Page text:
the one with the future that doesn’t need you

All this brings us right back to Hollywood writers refusing to help studio bosses make them obsolete, and in the process turn what was once an art — a commercial art designed to make money, promotive franchises, and appeal to a certain demographic, but still art meant to be enjoyable to other humans or make them think — into soulless Content Brand Content™ for human consumption, Idiocracy-style with the help of AI. And it also highlights their core argument; that humans need to be able to both survive and work.

Even the usual peanut gallery of pundits whose response to similar arguments has been “oh well, adapt or die, am I right?” is lined up behind the striking writers hoping for a turning point in a narrative where humans and their needs seem to be becoming ever less of a concern for those who own everything around us and charge extractive fees from us to merely exist. When do we say enough? How do we stop what seems like a runaway economic train, or at least slow that monstrosity down so we can get on board?

In a world that doesn’t seem to see us as anything more than wallets with eyes whose only duty in life is to “rise and grind” for less and less, and consume more and more, it seems like we only have two options to restore some basic self-determination, dignity, and purpose to our lives. We can either get governments to pass reforms that allow our taxes to take care of essential basics like housing, food, and healthcare, allowing us to afford freelance work and research, or very rapidly adopt unions like the Writers’ Guild and players’ unions of professional sports leagues.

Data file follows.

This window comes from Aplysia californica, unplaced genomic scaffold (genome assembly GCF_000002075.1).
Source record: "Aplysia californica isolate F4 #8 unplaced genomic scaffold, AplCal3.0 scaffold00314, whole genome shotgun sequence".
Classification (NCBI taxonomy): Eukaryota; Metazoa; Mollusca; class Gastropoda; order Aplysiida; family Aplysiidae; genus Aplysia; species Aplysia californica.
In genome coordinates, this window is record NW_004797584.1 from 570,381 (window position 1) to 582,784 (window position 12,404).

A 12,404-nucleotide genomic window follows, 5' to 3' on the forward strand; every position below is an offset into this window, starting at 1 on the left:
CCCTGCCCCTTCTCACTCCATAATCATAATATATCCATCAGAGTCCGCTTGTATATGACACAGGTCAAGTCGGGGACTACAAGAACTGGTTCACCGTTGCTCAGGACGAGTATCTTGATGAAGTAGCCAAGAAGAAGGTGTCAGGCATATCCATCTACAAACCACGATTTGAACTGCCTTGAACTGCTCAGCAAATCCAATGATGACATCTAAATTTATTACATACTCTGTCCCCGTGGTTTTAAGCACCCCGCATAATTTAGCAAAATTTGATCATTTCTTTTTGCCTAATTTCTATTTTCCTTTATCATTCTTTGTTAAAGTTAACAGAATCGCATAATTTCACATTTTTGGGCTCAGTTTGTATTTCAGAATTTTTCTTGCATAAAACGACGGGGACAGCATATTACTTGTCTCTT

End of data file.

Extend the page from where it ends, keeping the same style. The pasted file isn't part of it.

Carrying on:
Both will be a massive, uphill climb, and tycoons who are now bankrolling entire governments won’t just quietly allow either to happen. They will not want to pay new taxes or face any new obligations at the threat of having no labor to do the work necessary to justify the valuations of their stocks and businesses. But if enough humans become obsolete, unable to afford to put a roof over their heads, and with nothing but time on their hands to nurse their anger, the end result will have the owner class running for their luxury doomsday bunkers. So, who blinks first in this game of late-stage capitalist chicken could tell us quite a bit about what happens next.

# tech // artificial intelligence / entertainment / future of work